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as I began …

May 4, 2021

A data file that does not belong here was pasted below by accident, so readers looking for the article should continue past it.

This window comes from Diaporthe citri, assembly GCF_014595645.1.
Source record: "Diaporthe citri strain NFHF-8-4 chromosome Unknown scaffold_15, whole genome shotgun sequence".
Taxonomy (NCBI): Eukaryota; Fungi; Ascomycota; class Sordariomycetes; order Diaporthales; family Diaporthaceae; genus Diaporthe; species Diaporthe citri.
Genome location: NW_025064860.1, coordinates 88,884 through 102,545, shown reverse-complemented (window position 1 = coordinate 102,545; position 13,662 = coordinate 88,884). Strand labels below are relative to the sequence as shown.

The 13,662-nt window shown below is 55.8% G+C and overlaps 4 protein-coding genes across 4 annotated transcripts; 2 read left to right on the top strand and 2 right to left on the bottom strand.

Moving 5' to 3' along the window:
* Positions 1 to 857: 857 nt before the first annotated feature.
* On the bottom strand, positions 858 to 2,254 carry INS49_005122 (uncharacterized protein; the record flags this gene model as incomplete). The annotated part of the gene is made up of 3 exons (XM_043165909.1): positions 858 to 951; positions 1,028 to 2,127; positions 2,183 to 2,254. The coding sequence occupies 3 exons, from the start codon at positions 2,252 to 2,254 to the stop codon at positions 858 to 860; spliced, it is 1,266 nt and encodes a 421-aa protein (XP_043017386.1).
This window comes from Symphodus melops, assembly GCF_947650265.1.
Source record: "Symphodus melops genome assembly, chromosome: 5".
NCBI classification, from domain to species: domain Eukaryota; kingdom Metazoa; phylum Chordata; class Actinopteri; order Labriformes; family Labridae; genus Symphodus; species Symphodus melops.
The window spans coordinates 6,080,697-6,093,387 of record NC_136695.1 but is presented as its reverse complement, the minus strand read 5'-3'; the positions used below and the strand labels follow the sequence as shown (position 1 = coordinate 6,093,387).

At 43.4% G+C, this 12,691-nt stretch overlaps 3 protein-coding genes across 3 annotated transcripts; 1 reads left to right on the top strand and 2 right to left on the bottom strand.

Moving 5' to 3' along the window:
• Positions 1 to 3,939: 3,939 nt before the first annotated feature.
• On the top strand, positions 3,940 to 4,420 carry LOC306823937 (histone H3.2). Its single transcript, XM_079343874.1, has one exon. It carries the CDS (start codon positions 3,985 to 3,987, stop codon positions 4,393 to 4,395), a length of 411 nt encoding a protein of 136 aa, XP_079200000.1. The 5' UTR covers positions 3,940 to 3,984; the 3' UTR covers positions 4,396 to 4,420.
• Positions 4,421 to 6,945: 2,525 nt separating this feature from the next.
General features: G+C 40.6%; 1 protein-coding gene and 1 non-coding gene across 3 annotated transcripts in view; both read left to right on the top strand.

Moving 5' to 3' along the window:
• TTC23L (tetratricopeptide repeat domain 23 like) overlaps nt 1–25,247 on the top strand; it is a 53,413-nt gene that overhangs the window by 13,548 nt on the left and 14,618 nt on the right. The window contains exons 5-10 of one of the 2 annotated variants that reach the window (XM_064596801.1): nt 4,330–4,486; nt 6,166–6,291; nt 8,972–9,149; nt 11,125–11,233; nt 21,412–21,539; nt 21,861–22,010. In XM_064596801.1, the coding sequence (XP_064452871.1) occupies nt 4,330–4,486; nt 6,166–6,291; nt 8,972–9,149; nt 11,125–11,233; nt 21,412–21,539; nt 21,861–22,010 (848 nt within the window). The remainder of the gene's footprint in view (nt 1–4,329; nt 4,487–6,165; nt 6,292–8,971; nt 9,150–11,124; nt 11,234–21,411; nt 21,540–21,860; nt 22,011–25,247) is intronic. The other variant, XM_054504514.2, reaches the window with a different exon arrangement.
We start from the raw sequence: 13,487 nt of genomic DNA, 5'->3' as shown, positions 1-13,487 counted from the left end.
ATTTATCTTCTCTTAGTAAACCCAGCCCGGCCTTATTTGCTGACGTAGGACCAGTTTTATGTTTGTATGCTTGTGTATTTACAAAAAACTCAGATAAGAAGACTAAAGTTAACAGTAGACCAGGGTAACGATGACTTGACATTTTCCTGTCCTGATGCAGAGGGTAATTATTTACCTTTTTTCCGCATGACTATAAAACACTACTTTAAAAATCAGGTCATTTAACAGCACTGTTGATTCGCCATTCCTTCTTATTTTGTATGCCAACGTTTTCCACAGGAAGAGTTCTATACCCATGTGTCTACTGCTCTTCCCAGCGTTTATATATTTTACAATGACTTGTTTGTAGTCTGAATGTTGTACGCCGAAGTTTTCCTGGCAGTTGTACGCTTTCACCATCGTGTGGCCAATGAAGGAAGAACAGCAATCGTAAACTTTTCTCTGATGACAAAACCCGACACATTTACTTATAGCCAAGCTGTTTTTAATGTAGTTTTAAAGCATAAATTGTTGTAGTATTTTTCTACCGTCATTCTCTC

When I began my MA in textiles months before we could have imagined Covid19, the pandemic and lock downs; I had more than the required ‘good ideas’.  Those that encompassed my current activities as a newly retired rare books cataloguer, such as my garden, music, and my yearly trip to Rio de Janeiro.  I am also a printmaker and merely enjoyed a little needle work and was hoping to make a colourful and rich wall hanging.   For first few weeks, I threw my net wide bewildered by the opportunities the art college offered.  I experimented with various dyeing techniques using foraged ingredients with various fabrics and threads.  I explored the use of alternative printing inks and acids all with new and exciting results; taking full advantage of the technical staff, tutors, studio space, and the facilities it offered. As a result, I had large array of 2-dimensional work; beautiful but still related to nothing in particular.  During this time, I began looking at the use of earth pigments and study them fully; working closely with a supplier I built up data base and skill set to carry on dyeing and printing fabric with native dyes and local pigments with this and studio space at the University I began to take a few steps forward.  Meanwhile, I was also reflecting back to river where I was born, the Hamble near Southampton. On the river and its banks since the Iron Age and for centuries to this day is a vast shipbuilding and dock industry grew.  In a small, isolated community that serviced one such boat yard, away from the school and other local amenities I lived with my parents until I was 12 years old.  I have bittersweet memories of that wild and free existence and wanted to stake a claim to the rich history that is fast becoming more remote as private modernity lays a formidable fist on public rights. I saw an opportunity to capture this in MA practice; so, I made plans to return to Hampshire and gather dyeing materials, images and stories and create a tapestry …

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